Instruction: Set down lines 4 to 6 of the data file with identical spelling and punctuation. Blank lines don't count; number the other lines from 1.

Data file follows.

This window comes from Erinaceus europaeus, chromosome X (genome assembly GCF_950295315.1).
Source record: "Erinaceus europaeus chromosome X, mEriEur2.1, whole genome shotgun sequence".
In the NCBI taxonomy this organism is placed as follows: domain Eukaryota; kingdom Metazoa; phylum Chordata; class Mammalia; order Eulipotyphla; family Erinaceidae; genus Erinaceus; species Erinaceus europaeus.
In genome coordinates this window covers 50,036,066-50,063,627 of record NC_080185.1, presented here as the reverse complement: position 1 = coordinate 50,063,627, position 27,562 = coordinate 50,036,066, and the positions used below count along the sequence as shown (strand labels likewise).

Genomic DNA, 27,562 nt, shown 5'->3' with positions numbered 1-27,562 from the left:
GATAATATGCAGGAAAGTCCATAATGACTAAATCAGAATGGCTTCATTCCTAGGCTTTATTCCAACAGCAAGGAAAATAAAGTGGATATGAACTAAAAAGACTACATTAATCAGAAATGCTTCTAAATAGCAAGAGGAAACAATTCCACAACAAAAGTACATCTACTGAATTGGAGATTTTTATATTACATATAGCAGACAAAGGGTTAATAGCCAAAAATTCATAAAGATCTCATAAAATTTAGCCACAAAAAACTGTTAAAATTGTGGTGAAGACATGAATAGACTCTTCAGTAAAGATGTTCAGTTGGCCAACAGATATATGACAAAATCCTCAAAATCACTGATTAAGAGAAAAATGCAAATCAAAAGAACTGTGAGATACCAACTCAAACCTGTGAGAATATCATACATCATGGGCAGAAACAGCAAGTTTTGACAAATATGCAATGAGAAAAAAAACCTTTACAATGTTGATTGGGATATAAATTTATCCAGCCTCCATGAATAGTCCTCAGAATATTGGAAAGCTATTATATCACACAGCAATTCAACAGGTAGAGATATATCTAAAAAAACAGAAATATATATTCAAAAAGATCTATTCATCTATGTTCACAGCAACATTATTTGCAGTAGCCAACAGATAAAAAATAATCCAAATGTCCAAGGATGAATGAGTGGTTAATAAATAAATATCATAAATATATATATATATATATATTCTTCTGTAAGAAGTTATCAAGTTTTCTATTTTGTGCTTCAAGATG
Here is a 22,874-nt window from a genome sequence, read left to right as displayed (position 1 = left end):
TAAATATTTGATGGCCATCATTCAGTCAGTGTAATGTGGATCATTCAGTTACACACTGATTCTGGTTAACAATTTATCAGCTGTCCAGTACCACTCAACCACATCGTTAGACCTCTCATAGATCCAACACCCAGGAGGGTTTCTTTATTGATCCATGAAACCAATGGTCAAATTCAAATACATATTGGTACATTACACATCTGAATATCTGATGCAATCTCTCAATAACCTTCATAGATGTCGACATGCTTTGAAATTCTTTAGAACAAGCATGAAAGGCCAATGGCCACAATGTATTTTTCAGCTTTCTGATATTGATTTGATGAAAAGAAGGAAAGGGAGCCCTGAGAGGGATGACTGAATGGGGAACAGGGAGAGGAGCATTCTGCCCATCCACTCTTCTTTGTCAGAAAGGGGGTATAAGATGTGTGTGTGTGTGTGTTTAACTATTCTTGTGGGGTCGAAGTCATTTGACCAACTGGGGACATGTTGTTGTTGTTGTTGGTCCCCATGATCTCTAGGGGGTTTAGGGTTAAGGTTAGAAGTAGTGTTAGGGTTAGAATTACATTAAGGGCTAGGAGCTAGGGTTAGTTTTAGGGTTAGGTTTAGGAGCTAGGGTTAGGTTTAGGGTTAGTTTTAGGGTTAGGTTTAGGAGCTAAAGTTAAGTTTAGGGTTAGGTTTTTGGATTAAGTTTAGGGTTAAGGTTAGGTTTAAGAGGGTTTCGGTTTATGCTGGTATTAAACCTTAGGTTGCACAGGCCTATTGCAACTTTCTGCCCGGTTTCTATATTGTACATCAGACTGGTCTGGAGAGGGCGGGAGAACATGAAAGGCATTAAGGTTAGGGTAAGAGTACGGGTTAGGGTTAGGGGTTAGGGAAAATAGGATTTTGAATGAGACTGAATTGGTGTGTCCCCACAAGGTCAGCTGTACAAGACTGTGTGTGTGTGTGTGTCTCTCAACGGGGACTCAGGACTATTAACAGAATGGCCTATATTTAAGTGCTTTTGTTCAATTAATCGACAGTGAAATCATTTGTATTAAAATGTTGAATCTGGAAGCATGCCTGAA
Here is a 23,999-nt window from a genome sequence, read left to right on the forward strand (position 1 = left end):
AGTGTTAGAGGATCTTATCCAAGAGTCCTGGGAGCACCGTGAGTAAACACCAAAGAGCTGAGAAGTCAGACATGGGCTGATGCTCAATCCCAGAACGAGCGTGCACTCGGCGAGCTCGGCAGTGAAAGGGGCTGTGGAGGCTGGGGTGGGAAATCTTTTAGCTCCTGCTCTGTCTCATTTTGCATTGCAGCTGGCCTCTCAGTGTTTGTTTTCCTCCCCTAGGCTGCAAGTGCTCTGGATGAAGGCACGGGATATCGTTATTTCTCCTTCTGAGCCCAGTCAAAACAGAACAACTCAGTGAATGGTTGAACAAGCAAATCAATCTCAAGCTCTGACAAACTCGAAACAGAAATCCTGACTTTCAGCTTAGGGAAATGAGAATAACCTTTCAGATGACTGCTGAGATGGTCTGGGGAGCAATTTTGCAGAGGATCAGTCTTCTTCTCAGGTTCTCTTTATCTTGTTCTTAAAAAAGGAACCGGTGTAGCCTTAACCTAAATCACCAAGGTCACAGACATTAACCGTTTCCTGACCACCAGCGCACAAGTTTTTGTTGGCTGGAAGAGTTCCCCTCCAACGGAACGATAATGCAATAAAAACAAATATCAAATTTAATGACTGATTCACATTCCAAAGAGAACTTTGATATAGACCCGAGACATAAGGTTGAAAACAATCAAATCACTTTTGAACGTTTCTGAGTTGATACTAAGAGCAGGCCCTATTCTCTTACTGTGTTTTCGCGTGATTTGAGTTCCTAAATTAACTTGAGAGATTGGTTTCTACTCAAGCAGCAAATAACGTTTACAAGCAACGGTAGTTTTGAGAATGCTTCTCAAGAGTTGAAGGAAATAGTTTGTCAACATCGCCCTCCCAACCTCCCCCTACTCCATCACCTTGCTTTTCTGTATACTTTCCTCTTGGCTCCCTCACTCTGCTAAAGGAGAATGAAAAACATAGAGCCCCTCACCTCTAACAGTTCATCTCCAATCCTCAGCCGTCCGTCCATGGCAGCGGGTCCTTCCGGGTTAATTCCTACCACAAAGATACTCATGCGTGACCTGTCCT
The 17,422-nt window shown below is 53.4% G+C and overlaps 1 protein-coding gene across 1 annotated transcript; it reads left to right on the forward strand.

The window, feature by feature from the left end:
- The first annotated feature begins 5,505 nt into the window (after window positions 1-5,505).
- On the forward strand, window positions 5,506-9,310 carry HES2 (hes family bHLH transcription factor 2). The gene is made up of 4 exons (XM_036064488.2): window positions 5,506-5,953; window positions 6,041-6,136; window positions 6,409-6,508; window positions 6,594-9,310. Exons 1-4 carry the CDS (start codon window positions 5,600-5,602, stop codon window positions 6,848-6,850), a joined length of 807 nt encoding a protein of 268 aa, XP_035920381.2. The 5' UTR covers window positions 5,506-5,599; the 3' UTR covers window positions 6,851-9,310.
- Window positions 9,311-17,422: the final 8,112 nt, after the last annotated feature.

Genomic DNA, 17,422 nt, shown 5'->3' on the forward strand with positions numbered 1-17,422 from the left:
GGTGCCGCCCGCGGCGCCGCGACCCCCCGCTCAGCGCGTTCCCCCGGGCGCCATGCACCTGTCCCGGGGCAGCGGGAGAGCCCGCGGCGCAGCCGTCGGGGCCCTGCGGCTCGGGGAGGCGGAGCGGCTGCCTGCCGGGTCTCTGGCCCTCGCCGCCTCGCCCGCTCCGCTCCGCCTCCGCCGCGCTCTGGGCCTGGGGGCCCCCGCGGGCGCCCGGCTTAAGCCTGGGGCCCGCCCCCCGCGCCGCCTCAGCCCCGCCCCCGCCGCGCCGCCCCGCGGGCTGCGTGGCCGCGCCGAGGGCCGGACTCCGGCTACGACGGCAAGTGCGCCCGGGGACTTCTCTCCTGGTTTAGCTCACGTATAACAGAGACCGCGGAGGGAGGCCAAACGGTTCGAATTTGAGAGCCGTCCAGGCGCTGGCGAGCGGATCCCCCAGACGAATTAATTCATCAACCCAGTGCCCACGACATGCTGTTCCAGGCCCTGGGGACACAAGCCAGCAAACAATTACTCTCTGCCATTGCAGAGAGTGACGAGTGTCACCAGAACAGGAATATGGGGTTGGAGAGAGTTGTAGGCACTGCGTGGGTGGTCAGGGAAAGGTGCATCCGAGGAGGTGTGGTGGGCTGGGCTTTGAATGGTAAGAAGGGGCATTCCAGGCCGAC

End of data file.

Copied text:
In genome coordinates this window covers 50,036,066-50,063,627 of record NC_080185.1, presented here as the reverse complement: position 1 = coordinate 50,063,627, position 27,562 = coordinate 50,036,066, and the positions used below count along the sequence as shown (strand labels likewise).

Genomic DNA, 27,562 nt, shown 5'->3' with positions numbered 1-27,562 from the left:
GATAATATGCAGGAAAGTCCATAATGACTAAATCAGAATGGCTTCATTCCTAGGCTTTATTCCAACAGCAAGGAAAATAAAGTGGATATGAACTAAAAAGACTACATTAATCAGAAATGCTTCTAAATAGCAAGAGGAAACAATTCCACAACAAAAGTACATCTACTGAATTGGAGATTTTTATATTACATATAGCAGACAAAGGGTTAATAGCCAAAAATTCATAAAGATCTCATAAAATTTAGCCACAAAAAACTGTTAAAATTGTGGTGAAGACATGAATAGACTCTTCAGTAAAGATGTTCAGTTGGCCAACAGATATATGACAAAATCCTCAAAATCACTGATTAAGAGAAAAATGCAAATCAAAAGAACTGTGAGATACCAACTCAAACCTGTGAGAATATCATACATCATGGGCAGAAACAGCAAGTTTTGACAAATATGCAATGAGAAAAAAAACCTTTACAATGTTGATTGGGATATAAATTTATCCAGCCTCCATGAATAGTCCTCAGAATATTGGAAAGCTATTATATCACACAGCAATTCAACAGGTAGAGATATATCTAAAAAAACAGAAATATATATTCAAAAAGATCTATTCATCTATGTTCACAGCAACATTATTTGCAGTAGCCAACAGATAAAAAATAATCCAAATGTCCAAGGATGAATGAGTGGTTAATAAATAAATATCATAAATATATATATATATATATATTCTTCTGTAAGAAGTTATCAAGTTTTCTATTTTGTGCTTCAAGATG